LINDA RONSTADT WAS
BETTER THAN SHE KNOWS
I think pride accounts for that.
Ego is essential to creativity. You have to believe you’ve got something worthwhile to say in order to put your stuff out there for the world to see. But the reality of what you’ve created can fall short of what your pride tells you you’re capable of.
So the artist lives on a psychological rollercoaster, bouncing between the emotional rush of creativity and the realization that nothing you create will ever be perfect.
This reality came to mind the other day when I read an interview with Linda Ronstadt, who retired from singing in 2013 due to Parkinson’s disease. Ronstadt spoke with journalist Laura Barton of the UK’s Guardian newspaper, confessing that she was dissatisfied with all her 28 studio albums…
“I don’t like any of them, [although] there are moments on some records that I like.”
Perhaps ego conflict helps to explain why entertainers these days feel motivated to share their deep political insights — and to assume that people are interested in hearing them.
In her Guardian interview Ronstadt felt compelled to observe that Donald Trump has brought the country to…
“a genuine national emergency. What he wants is to be in control of the media, and he has an acute instinct for the lowest common denominator — he knows how to go really low. So if we don’t wake up, he could turn us into a dictatorship.”
Ah, yes, that old Trump-as-nascent-Fascist theme again.
Her fears about The Donald were in contrast to a certain nostalgia toward the comforting life under our previous administration, about which she observed that…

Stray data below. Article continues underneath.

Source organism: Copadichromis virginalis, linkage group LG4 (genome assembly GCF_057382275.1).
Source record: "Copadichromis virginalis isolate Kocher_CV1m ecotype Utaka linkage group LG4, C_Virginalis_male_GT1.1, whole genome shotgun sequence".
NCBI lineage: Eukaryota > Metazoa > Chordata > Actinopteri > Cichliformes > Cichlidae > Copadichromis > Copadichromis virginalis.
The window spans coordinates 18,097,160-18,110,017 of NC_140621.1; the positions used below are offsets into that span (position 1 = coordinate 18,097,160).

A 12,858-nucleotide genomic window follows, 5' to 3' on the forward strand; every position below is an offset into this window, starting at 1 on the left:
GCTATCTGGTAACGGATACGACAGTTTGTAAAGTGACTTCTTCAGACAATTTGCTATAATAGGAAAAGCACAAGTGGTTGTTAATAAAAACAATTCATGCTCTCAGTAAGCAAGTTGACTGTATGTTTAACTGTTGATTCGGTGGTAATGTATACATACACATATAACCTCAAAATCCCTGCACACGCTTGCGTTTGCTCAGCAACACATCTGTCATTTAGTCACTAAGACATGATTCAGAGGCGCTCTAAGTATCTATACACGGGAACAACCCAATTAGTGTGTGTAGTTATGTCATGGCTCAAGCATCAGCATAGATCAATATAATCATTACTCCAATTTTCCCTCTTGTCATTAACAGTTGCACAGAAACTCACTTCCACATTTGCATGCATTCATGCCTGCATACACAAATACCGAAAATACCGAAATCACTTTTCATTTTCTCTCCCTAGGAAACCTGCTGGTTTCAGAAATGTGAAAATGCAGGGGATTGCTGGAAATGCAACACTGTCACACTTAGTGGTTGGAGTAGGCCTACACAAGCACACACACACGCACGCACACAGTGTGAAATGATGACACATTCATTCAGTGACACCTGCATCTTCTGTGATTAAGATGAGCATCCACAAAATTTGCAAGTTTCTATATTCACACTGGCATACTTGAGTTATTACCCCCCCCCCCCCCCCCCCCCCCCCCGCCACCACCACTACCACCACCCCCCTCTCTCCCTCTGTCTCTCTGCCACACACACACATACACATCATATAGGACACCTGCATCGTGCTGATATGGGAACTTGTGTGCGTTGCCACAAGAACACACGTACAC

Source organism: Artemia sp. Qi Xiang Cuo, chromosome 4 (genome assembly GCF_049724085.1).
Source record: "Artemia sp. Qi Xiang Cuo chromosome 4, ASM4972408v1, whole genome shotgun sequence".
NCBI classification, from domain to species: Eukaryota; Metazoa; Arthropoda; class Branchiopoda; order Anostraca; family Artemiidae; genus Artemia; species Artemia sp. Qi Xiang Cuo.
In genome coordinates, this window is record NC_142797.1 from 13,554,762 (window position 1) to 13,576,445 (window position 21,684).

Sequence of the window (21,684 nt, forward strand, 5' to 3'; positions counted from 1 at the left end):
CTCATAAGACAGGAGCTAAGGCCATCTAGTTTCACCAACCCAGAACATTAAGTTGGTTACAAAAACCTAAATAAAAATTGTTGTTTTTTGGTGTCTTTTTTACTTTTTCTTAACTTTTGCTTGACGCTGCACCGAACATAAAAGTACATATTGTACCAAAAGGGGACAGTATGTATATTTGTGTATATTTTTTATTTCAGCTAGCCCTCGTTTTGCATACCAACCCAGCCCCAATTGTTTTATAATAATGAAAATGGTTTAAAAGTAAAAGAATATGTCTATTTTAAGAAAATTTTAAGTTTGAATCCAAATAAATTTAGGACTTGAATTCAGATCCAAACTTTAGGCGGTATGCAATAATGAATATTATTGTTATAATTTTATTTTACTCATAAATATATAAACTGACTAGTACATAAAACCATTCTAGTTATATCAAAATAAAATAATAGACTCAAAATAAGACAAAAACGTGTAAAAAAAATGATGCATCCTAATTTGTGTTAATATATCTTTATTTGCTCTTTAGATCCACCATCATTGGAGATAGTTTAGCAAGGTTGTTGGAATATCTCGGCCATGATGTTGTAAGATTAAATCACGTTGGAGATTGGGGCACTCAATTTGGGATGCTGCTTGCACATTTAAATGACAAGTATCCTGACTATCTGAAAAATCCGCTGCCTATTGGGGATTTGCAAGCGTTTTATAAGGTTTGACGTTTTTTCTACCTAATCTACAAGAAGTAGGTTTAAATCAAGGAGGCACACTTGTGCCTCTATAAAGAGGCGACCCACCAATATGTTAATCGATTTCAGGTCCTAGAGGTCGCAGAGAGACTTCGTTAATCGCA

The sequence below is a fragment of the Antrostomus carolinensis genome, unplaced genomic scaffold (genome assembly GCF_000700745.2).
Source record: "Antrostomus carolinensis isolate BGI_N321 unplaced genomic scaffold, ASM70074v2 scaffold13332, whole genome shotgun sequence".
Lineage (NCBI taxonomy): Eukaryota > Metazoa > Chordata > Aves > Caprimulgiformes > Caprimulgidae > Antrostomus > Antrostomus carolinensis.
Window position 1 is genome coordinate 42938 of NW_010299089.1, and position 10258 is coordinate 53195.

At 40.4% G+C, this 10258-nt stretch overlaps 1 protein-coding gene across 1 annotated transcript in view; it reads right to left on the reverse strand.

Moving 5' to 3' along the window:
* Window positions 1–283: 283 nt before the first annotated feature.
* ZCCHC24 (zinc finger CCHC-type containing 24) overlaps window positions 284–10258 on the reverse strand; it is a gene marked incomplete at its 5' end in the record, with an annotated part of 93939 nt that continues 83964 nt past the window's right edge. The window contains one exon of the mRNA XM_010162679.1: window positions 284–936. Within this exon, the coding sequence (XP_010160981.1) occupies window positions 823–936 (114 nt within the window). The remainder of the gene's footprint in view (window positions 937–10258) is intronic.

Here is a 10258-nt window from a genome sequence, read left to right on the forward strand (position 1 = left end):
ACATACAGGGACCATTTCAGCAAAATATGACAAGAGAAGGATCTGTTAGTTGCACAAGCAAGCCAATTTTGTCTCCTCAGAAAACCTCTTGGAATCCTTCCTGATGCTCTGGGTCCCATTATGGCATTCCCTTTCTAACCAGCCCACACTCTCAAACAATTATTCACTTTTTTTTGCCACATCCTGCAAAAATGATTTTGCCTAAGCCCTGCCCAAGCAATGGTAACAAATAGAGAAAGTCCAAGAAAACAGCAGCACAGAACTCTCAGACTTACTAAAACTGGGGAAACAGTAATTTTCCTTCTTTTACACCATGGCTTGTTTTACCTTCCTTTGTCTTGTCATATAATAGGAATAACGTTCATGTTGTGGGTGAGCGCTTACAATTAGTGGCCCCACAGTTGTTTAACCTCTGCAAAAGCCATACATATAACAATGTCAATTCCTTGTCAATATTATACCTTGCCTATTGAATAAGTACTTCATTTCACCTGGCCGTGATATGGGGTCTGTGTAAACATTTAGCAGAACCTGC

“…we had Obama for eight years, and we got lazy.”
I take that to mean we became complacent under the wise and benevolent leadership of the great “O.”
Well, Linda Ronstadt’s accomplishments as a singer (one of the finest female pop vocalists of our time) and the suffering she’s had to endure with Parkinson’s earn her a goodly portion of my indulgence.
So, apropos of nothing in particular, I offer a rerun of my thoughts about her distinctive career, which appeared on this blog at the time she announced her retirement.
If you missed the original posting, give it a read, and let me know what you think about this great artist whose creative life was unfortunately cut short — and whose work was better than realizes…
A Silenced Voice
By Bill Kassel
The recent announcement by Linda Ronstadt that she has Parkinson’s disease and can no longer sing brings a pang of sorrow and remembrance. She was one of the shining lights of that especially creative era in pop music — spanning the mid ’60s to the early ’80s — that was dominated by wonderful female vocalists who defined a style fusing folk, country and rock with touches of soul and jazz.
That style evolved from other strains already present in the music of the 1950s, in particular Rockabilly and what was then called Country & Western. But I would argue that it got its real kickstart from the Urban Folk Revival of the early-to-mid ’60s.
To that extent, Joan Baez would have to be seen as a forerunner, followed closely by Judy Collins. Other female performers of importance working in or around the new hybrid genre included, Karen Carpenter, Roberta Flack, and Bonnie Raitt. Also Mary Travers, though it took her awhile to step out from between Peter and Paul.